I came upon the 1996 Edition of Roger Ebert’s Video Companion, probably something I picked up at a Library Used Book Sale years ago. Here are the comments on the movies I’ve seen. We start with the entries under A.
Titles in bold letters: Seen by Me; otherwise, not seen or only partly seen
Numbers in parenthesis: Star Ratings by Roger Ebert
Numbers in brackets: My Ratings
About Last Night (4) [2½] – 1986
Given the general state of movies, critics tend to overrate anything halfway decent. David Mamet’s play Sexual Perversity in Chicago is a distillation of attitudes, suitable for the stage centered on dialogue. No wonder then the ‘adaptation’ is more developed(or filled-in) in terms of narrative and personality. But Edward Zwick didn’t so much flesh out thinly conceived characters as graft Mametics onto the Romance formula of love-at-first-sight, tenderness, heartache, and reconciliation. Demi Moore and Rob Lowe, then in their physical prime, are lightweight but have a certain appeal.
Absence of Malice (3) – 1981
The Accidental Tourist (4) – 1988
Only caught parts of The Accidental Tourist, one of those ‘intelligent’ and ‘sensitive’ works catering mainly to the female audience. Based on an Anne Tyler novel and directed by boomer forger of ‘respectability’ and ‘meaning’, Lawrence Kasdan.
The Accompanist (3½) – 1994
I vaguely remember watching this upon release. One of those respectable European Art House films. Good but not very memorable.
The Accused (3) – 1988
Message Movies aren’t my thing, and I stayed clear of this one. It certainly made Jodie Foster transition from a ‘child star’ to an adult actress.
Ace Ventura: Pet Detective (1) – 1994
Jim Carrey, funny guy but unbearably obnoxious.
The Addams Family (2) – 1991
Addams Family Values (3) – 1993
One of the direst trends in the 1990s was the rush to adapt long-forgotten TV shows into movies. But why? That stuff was made for the small screen for a reason: it wasn’t good enough for the big screen. Never saw Addams Family on TV and don’t care to see the movie versions.
The Adjuster (3) – 1992
Before Atom Egoyan degraded into a second rate sensationalist(and third-rate propagandist for whatever is trendily PC), he was one of the quirkiest figures on the Art House scene, comparable to fellow Canadian David Cronenberg. The Adjuster, which I have yet to watch, was made when he was still at the top of his game.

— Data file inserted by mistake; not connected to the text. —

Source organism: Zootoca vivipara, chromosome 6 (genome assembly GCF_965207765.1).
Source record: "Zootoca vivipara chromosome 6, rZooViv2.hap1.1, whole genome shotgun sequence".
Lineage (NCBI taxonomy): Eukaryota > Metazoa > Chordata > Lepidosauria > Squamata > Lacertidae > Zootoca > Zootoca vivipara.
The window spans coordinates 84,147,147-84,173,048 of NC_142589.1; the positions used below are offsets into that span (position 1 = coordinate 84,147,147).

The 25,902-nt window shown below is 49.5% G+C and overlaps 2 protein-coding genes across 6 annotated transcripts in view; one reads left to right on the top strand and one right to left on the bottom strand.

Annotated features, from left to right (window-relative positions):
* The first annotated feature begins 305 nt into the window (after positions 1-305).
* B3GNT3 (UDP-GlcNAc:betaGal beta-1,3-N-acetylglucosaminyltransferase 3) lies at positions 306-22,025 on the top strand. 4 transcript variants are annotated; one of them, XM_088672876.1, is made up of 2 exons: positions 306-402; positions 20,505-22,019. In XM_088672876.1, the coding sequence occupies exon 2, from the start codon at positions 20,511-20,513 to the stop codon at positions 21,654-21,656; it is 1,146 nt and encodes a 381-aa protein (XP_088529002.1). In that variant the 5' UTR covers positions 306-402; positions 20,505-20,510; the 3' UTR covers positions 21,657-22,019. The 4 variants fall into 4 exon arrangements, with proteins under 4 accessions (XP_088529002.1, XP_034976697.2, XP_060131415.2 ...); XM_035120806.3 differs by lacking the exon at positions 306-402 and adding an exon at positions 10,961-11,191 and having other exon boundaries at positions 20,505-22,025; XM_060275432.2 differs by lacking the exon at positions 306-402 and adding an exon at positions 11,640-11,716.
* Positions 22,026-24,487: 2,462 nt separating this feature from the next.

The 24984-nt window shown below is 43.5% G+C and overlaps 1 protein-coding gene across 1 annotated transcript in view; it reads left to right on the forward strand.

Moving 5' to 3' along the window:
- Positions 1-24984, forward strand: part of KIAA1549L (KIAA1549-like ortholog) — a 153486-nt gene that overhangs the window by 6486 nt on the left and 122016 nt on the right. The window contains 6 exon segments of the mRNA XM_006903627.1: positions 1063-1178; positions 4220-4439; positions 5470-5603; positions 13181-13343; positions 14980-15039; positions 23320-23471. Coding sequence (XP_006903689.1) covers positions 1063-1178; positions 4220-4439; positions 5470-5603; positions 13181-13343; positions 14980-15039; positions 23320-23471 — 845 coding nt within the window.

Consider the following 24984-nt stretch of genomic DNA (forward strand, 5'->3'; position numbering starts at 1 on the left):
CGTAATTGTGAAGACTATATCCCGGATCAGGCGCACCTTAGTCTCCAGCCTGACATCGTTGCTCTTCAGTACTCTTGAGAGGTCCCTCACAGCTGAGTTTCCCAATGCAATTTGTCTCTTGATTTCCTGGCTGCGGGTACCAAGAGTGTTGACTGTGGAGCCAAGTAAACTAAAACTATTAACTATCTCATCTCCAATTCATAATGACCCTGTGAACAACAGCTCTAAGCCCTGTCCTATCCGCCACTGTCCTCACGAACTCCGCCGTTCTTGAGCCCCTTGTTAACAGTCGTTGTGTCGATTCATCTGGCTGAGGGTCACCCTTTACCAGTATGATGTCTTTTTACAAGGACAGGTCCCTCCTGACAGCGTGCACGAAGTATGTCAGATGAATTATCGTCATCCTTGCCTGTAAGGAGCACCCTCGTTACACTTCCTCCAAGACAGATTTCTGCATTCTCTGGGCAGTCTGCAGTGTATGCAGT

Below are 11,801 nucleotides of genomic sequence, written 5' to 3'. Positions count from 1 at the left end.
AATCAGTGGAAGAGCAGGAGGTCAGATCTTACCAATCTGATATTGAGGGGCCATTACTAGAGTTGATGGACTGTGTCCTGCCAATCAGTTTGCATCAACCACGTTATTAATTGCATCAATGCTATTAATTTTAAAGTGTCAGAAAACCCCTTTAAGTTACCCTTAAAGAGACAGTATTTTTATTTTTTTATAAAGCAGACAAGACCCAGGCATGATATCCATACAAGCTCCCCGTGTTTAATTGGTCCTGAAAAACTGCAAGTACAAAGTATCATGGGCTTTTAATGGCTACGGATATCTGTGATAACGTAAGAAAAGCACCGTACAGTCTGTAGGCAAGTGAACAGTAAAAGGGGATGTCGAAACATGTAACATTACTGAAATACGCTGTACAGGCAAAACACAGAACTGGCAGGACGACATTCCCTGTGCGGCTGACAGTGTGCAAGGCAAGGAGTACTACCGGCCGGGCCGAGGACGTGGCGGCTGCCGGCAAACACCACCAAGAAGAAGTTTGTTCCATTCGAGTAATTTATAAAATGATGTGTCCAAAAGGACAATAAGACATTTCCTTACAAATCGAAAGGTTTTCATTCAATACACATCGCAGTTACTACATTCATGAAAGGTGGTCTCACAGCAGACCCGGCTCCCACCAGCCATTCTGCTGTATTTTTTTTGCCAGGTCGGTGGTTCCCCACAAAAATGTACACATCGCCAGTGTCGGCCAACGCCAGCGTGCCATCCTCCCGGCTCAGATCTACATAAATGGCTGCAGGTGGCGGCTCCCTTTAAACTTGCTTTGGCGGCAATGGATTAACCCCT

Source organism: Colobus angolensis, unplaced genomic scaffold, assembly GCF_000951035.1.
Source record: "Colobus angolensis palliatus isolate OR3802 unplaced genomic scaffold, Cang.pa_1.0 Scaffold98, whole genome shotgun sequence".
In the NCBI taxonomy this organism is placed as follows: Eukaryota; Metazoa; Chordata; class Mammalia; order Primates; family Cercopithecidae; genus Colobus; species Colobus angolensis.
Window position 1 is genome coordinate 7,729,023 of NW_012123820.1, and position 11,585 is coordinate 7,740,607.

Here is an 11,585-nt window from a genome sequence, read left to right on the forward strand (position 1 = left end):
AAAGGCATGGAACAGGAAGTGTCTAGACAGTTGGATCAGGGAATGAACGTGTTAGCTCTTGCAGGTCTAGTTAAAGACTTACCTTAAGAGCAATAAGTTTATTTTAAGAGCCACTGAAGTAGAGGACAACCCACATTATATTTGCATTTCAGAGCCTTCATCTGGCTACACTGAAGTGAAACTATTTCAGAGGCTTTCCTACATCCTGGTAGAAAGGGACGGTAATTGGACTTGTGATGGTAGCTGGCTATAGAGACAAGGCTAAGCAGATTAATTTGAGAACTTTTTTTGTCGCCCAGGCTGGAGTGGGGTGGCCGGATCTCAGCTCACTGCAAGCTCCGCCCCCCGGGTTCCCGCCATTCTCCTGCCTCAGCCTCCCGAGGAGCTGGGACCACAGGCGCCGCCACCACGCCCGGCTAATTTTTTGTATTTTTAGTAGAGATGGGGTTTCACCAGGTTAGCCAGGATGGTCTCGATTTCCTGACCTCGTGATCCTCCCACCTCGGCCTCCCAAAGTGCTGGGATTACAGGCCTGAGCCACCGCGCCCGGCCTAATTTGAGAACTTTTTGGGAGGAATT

The Adventures of Baron Munchausen (3) – 1989
Within his limited but real talents, Terry Gilliam might have made a decent filmmaker, but his oversized ambition to be the next Welles and Fellini(and dozen other masters) led him to delusional projects of increasing monstrosity. Gilliam’s failures are more the products of overweening infantilism than overreaching imagination, thereby lacking in even the nobility of failure. What for Welles was a metaphor(cinema as a train set) has been a literal truth for Gilliam. Cinema is just one big toyhouse. He hankers to be regarded as a misunderstood visionary, even a genius. He’s really a big baby whose childish antics grew tiresome.
The Adventures of Huckleberry Finn (3) – 1993
The Adventures of Priscilla, Queen of the Desert (2½) – 1994
The Adventures of Priscilla was remade, if my memory serves me correctly, into To Wong Foo, Thanks for Everything, Julie Newmar! Both were made when the idea of transvestism ranged from amusing to ridiculous, something to chuckle about rather than buckle under. How times have changed.
After Hours (4) [3½] – 1985
Despite Raging Bull’s burst out of the starting gate, the 80s were generally not a good period for Martin Scorsese. The King of Comedy was estimable, at the very least provocative, but many found it too dark for comedy and/or too light for psycho-drama(about a lunatic, the likes of whom nearly killed Andy Warhol and really killed John Lennon). Still, the film was onto something about the porous boundaries between the real and the unreal in a celebrity-saturated culture where famous stars enter into the lives of millions through the TV set, indeed as if every star is a family member and everyone is a star, or at least a friend of one. In this climate, what is real and unreal? (Today, we can’t even tell what a woman is, and the Zelensky spectacle makes Rupert Pupkin seem downright somber in comparison.) Scorsese had more success with After Hours, also a blend of humor and horror, because it is simpler on the responses. We know when to laugh, when to shudder. Besides, the neuroses and pathologies on display are relatively kid-stuff, even self-congratulatory(as in “Aren’t we New Yorkers so lovably off-the-wall crazy?”, i.e., the denizens of a city too batty to fall asleep). Thus, it never gets under the skin like The King of Comedy does. Based on a thesis by a film-student, it’s lightweight Scorsese, more a sparring session than a full engagement in the ring. But nice moves and fancy footwork.